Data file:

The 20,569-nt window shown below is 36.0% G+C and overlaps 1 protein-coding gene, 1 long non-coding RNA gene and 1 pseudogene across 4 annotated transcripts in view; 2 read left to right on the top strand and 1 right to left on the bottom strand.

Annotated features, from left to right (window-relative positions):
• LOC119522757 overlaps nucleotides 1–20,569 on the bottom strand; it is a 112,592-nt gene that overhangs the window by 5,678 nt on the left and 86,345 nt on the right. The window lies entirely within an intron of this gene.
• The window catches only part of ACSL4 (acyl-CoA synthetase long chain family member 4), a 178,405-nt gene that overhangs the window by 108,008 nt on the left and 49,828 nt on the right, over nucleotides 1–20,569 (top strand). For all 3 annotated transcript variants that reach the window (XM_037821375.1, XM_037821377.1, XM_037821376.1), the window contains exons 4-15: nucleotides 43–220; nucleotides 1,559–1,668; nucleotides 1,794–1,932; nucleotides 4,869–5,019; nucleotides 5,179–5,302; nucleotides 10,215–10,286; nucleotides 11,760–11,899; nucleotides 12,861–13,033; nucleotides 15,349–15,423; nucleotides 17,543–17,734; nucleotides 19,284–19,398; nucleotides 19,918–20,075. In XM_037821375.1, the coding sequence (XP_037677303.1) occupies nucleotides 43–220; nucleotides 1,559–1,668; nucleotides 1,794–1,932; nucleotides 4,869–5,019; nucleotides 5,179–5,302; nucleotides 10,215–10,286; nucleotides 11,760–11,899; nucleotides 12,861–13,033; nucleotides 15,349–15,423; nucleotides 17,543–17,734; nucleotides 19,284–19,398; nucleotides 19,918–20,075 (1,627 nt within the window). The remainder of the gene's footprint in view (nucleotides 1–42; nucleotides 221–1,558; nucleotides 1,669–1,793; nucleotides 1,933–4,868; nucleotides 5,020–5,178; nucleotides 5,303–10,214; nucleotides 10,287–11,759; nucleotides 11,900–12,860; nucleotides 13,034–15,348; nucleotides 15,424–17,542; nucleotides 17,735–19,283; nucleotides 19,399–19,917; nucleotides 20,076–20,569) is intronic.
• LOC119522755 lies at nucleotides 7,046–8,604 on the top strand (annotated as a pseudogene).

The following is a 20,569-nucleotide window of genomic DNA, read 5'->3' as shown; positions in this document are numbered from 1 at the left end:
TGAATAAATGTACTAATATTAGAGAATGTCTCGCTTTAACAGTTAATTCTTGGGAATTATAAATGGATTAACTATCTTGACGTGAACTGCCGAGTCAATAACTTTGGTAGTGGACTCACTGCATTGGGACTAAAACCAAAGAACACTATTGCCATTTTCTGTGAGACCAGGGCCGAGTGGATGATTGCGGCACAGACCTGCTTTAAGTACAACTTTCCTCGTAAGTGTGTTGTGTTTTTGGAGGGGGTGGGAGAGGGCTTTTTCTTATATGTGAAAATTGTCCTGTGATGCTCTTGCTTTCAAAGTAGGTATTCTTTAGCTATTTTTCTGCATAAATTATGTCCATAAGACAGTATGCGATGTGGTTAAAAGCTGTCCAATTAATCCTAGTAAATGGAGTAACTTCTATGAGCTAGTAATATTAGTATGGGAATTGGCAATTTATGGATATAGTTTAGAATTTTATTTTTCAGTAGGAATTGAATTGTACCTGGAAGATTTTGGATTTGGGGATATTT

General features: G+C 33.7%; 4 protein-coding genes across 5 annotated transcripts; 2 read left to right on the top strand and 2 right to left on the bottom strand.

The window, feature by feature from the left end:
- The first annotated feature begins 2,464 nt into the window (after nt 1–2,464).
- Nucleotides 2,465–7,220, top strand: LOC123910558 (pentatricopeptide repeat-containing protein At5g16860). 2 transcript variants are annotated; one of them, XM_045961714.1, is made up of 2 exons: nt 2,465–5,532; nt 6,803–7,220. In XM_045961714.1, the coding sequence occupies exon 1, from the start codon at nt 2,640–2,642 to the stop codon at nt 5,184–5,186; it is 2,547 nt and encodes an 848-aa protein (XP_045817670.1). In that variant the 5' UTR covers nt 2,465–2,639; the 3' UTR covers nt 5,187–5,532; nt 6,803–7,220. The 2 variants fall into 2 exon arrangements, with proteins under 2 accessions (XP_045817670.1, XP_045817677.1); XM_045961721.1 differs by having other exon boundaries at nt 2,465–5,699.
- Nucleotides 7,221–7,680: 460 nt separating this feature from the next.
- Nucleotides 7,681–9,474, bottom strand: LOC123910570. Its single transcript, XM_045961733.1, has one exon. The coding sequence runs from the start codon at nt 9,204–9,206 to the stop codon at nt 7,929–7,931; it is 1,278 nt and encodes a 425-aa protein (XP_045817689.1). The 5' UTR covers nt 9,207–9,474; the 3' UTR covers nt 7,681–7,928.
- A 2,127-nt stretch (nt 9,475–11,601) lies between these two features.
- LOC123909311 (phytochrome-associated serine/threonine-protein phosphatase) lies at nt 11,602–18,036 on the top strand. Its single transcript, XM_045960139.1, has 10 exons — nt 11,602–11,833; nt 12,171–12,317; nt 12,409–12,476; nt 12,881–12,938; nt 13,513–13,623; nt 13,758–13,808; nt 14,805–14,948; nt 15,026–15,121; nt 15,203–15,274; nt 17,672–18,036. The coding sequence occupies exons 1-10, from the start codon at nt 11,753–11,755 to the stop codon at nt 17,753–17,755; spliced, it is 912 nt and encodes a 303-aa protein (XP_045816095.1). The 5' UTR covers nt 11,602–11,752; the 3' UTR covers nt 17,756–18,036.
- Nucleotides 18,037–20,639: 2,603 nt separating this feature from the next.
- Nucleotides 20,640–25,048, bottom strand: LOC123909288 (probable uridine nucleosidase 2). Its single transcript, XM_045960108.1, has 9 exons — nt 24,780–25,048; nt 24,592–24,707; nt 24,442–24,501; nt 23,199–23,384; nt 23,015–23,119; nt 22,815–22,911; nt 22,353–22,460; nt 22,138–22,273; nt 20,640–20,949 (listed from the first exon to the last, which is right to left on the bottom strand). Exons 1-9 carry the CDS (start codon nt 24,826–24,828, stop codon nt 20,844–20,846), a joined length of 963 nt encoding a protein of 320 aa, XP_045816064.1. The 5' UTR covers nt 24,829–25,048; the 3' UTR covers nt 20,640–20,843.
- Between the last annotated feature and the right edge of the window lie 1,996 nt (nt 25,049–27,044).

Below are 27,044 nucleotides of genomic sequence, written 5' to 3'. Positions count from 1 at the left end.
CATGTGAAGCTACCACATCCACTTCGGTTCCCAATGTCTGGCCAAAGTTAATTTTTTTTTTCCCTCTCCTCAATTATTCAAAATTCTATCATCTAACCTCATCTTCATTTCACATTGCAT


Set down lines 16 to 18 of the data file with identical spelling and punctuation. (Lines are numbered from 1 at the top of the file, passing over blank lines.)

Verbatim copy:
- Nucleotides 18,037–20,639: 2,603 nt separating this feature from the next.
- Nucleotides 20,640–25,048, bottom strand: LOC123909288 (probable uridine nucleosidase 2). Its single transcript, XM_045960108.1, has 9 exons — nt 24,780–25,048; nt 24,592–24,707; nt 24,442–24,501; nt 23,199–23,384; nt 23,015–23,119; nt 22,815–22,911; nt 22,353–22,460; nt 22,138–22,273; nt 20,640–20,949 (listed from the first exon to the last, which is right to left on the bottom strand). Exons 1-9 carry the CDS (start codon nt 24,826–24,828, stop codon nt 20,844–20,846), a joined length of 963 nt encoding a protein of 320 aa, XP_045816064.1. The 5' UTR covers nt 24,829–25,048; the 3' UTR covers nt 20,640–20,843.
- Between the last annotated feature and the right edge of the window lie 1,996 nt (nt 25,049–27,044).